August 29, 2019 - In this Fiscal Perspective, Legislative Analyst Gabriel Petek writes about how the building of large budget reserve balances has quietly transformed California’s cash management in recent years.
August 2, 2019 - The Supplemental Report of the 2019-20 Budget Act contains statements of legislative intent that were adopted during deliberations on the 2019-20 budget package. (Revised October 2019)
June 4, 2019 - Presented to: Budget Conference Committee
May 30, 2019 - Presented to the Budget Conference Committee
May 21, 2019 - Through the adoption of countercyclical fiscal policies, California is better able to navigate the business cycle within the constraints of its constitutional balanced budget requirement. The idea here is that in good times—when revenues are strong—the state spends somewhat below its capacity, sequestering the difference in reserves. Later, when the economy and tax receipts weaken, the state can draw upon its accumulated savings to fund a spending level above what revenues would otherwise support. Exercising spending restraint during good times promotes fiscal sustainability and dampens the need for austerity in subsequent recessions, thus, facilitating policy stability. The more robust California’s countercyclical fiscal policies are, the more the state can avoid boom-and-bust budgeting, which most policymakers view as anathema.
May 12, 2019 - In the May Revision, the Governor has proposed two new sales tax exemptions that would go into effect on January 1, 2020 and expire on December 31, 2021: one for menstrual products and another for children’s diapers. These exemptions would apply to the full amount of the state and local sales tax. The Governor’s proposal would require our office to submit reports evaluating these exemptions by January 1, 2021.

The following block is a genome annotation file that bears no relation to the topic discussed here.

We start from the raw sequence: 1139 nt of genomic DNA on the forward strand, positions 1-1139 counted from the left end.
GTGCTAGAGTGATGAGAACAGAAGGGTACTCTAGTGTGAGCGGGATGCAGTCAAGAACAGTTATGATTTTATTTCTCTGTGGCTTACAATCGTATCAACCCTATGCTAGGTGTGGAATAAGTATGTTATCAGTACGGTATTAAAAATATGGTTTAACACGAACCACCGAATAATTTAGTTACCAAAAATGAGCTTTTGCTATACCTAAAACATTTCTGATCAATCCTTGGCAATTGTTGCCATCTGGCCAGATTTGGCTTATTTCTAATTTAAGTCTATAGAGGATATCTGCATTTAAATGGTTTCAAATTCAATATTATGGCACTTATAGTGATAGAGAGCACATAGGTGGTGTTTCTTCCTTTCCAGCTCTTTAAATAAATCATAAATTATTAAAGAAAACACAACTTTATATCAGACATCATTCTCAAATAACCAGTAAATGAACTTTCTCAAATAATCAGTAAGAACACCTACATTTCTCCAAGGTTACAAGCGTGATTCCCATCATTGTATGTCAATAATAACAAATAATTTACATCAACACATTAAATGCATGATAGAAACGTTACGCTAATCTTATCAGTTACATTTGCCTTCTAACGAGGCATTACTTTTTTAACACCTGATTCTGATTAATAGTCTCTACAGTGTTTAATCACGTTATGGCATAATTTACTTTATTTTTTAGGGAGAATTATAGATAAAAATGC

May 12, 2019 - The Governor’s revised budget package provides updates on the administration’s estimates of revenues (in part based on collections in April, the state’s most important revenue collection month). The Governor’s May Revision also revises some January budgetary proposals and introduces some new proposals. In this post, we provide a summary of the Governor’s revised budget, primarily focusing on the state’s General Fund—the budget’s main operating account.
Correction (5/14/19): Corrected sunset dates on certain Health and Human Services proposals.
May 12, 2019 - This post details our General Fund revenue outlook for 2017‑18 through 2022‑23. Our estimates of General Fund revenues and transfers for the “budget window”—2017‑18 through 2019‑20—are $774 million (0.2 percent) above the administration’s May 2019 revenue forecast.
May 12, 2019 - Our office just released a summary of our updated state fiscal outlook for the May Revision. Our fiscal outlook is premised on a set of economic assumptions. While our November fiscal outlook included multiple economic scenarios, this update for May focuses on only one economic scenario: continuation of moderate economic growth.